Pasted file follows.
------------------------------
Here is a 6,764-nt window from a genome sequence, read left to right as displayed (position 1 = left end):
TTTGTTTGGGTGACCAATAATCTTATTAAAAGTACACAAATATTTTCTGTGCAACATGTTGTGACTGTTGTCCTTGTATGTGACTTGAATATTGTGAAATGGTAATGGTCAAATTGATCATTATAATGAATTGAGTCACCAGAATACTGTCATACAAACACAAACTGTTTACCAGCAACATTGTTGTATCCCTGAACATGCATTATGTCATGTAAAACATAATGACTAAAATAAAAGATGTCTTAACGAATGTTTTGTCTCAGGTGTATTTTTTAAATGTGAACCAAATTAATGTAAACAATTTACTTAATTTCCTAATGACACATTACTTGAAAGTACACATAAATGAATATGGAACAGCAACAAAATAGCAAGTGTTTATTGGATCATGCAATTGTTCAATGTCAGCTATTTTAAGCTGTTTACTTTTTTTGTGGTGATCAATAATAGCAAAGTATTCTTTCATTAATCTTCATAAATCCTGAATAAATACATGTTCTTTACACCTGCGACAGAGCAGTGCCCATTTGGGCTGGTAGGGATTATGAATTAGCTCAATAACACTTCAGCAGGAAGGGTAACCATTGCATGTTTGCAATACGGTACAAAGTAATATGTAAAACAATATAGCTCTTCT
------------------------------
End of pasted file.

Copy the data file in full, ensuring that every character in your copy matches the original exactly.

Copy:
Here is a 6,764-nt window from a genome sequence, read left to right as displayed (position 1 = left end):
TTTGTTTGGGTGACCAATAATCTTATTAAAAGTACACAAATATTTTCTGTGCAACATGTTGTGACTGTTGTCCTTGTATGTGACTTGAATATTGTGAAATGGTAATGGTCAAATTGATCATTATAATGAATTGAGTCACCAGAATACTGTCATACAAACACAAACTGTTTACCAGCAACATTGTTGTATCCCTGAACATGCATTATGTCATGTAAAACATAATGACTAAAATAAAAGATGTCTTAACGAATGTTTTGTCTCAGGTGTATTTTTTAAATGTGAACCAAATTAATGTAAACAATTTACTTAATTTCCTAATGACACATTACTTGAAAGTACACATAAATGAATATGGAACAGCAACAAAATAGCAAGTGTTTATTGGATCATGCAATTGTTCAATGTCAGCTATTTTAAGCTGTTTACTTTTTTTGTGGTGATCAATAATAGCAAAGTATTCTTTCATTAATCTTCATAAATCCTGAATAAATACATGTTCTTTACACCTGCGACAGAGCAGTGCCCATTTGGGCTGGTAGGGATTATGAATTAGCTCAATAACACTTCAGCAGGAAGGGTAACCATTGCATGTTTGCAATACGGTACAAAGTAATATGTAAAACAATATAGCTCTTCT